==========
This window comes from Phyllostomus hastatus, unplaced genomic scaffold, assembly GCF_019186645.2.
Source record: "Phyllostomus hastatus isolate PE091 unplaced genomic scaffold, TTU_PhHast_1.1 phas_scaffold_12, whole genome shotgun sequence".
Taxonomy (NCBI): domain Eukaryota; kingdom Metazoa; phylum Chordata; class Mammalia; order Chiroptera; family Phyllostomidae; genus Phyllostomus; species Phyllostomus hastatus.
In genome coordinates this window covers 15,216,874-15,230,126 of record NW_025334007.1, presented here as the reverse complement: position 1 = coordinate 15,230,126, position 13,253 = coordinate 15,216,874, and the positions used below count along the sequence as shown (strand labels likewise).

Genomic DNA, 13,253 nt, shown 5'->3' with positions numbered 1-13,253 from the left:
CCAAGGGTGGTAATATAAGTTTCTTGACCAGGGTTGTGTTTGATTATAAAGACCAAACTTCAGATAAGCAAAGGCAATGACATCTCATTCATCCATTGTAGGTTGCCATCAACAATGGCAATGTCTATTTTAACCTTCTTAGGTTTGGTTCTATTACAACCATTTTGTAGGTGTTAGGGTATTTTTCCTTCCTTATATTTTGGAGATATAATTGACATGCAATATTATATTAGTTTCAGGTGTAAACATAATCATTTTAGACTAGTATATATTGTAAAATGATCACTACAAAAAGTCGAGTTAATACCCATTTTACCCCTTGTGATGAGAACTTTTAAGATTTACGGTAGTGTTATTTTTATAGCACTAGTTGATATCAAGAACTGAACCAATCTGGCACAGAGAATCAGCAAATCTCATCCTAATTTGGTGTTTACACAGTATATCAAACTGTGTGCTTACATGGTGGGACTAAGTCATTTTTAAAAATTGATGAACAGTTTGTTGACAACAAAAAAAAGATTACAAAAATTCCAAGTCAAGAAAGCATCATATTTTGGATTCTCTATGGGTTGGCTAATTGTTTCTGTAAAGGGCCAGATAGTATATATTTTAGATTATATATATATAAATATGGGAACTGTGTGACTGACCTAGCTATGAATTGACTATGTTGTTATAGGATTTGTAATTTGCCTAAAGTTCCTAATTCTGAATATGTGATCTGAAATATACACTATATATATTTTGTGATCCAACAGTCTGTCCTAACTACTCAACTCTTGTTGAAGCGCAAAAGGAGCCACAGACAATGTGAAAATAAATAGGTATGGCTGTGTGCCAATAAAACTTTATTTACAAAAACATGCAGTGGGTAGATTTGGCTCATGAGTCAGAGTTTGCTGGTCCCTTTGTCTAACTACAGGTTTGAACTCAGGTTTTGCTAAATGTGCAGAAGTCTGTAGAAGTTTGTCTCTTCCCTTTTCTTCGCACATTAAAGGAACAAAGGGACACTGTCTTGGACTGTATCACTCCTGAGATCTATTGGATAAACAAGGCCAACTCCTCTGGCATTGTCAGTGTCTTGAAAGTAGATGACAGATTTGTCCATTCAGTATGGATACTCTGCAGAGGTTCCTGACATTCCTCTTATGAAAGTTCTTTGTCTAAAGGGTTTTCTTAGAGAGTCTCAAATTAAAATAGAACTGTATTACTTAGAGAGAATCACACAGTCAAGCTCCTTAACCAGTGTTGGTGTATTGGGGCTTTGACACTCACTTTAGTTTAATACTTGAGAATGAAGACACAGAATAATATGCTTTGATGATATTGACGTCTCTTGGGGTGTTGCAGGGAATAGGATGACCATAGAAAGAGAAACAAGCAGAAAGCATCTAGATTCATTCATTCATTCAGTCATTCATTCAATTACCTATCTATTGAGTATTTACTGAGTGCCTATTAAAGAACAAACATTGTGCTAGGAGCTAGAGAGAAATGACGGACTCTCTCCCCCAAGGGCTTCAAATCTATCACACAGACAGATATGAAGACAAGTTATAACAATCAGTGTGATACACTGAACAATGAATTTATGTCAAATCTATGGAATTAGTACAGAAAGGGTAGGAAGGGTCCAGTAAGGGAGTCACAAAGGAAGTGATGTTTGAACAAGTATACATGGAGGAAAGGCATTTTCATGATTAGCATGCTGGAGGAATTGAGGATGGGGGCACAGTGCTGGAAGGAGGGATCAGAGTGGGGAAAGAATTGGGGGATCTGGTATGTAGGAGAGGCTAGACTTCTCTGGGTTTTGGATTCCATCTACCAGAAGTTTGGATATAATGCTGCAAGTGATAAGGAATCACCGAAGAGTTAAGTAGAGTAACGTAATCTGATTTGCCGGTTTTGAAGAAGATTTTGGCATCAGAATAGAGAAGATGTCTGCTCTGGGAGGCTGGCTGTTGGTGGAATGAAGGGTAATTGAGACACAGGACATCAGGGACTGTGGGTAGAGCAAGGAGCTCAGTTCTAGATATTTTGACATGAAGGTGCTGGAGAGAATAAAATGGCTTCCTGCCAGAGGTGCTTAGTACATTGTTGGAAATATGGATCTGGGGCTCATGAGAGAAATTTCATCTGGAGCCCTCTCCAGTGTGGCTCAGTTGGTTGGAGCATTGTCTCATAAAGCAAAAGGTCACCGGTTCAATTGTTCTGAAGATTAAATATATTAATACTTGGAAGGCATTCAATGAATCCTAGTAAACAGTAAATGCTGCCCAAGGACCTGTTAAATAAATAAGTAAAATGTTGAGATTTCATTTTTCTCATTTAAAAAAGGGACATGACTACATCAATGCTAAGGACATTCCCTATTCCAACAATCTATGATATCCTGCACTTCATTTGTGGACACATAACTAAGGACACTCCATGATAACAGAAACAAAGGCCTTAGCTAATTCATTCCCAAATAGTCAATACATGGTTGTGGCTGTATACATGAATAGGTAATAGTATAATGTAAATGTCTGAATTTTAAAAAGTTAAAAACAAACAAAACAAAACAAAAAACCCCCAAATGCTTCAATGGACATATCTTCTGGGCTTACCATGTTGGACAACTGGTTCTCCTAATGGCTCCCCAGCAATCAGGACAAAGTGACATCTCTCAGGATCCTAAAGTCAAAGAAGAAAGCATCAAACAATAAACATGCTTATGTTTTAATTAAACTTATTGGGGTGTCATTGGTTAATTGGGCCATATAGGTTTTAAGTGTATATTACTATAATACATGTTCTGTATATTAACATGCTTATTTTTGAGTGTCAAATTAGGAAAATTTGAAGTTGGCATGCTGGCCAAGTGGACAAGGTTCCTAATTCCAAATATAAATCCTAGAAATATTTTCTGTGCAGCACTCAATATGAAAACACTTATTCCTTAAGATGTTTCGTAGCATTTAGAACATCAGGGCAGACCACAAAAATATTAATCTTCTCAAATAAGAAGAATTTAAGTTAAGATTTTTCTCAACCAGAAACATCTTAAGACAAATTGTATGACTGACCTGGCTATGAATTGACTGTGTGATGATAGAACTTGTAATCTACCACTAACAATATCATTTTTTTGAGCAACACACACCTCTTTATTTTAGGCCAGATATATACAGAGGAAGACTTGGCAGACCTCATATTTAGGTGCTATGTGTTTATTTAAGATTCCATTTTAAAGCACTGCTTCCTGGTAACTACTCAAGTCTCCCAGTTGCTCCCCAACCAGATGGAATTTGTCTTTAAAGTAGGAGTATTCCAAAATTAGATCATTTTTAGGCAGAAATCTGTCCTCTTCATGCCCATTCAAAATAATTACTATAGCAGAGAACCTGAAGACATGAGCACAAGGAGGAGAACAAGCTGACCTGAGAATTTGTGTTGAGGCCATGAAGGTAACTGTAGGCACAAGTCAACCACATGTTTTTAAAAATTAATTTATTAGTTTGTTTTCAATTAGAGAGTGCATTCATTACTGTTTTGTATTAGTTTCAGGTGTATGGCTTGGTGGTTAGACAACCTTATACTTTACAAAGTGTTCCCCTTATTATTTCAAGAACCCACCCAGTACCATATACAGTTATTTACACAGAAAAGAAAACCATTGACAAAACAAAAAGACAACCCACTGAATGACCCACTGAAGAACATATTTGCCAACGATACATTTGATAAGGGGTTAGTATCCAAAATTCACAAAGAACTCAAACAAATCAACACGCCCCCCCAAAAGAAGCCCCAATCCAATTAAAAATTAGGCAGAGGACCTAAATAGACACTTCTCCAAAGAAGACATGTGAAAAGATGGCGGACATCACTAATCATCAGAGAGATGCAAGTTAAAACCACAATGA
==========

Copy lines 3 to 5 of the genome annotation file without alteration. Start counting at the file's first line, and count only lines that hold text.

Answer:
Taxonomy (NCBI): domain Eukaryota; kingdom Metazoa; phylum Chordata; class Mammalia; order Chiroptera; family Phyllostomidae; genus Phyllostomus; species Phyllostomus hastatus.
In genome coordinates this window covers 15,216,874-15,230,126 of record NW_025334007.1, presented here as the reverse complement: position 1 = coordinate 15,230,126, position 13,253 = coordinate 15,216,874, and the positions used below count along the sequence as shown (strand labels likewise).

Genomic DNA, 13,253 nt, shown 5'->3' with positions numbered 1-13,253 from the left: